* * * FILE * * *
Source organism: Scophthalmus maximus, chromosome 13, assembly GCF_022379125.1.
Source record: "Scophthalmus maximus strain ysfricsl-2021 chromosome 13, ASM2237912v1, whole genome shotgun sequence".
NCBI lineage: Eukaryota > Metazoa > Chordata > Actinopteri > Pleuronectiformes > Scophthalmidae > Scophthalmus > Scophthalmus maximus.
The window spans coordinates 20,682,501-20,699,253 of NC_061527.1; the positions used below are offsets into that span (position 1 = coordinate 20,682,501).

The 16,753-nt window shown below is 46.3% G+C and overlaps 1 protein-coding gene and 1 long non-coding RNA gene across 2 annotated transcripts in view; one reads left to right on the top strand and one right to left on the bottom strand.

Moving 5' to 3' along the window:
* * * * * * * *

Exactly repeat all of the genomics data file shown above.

Source organism: Scophthalmus maximus, chromosome 13, assembly GCF_022379125.1.
Source record: "Scophthalmus maximus strain ysfricsl-2021 chromosome 13, ASM2237912v1, whole genome shotgun sequence".
NCBI lineage: Eukaryota > Metazoa > Chordata > Actinopteri > Pleuronectiformes > Scophthalmidae > Scophthalmus > Scophthalmus maximus.
The window spans coordinates 20,682,501-20,699,253 of NC_061527.1; the positions used below are offsets into that span (position 1 = coordinate 20,682,501).

The 16,753-nt window shown below is 46.3% G+C and overlaps 1 protein-coding gene and 1 long non-coding RNA gene across 2 annotated transcripts in view; one reads left to right on the top strand and one right to left on the bottom strand.

Moving 5' to 3' along the window: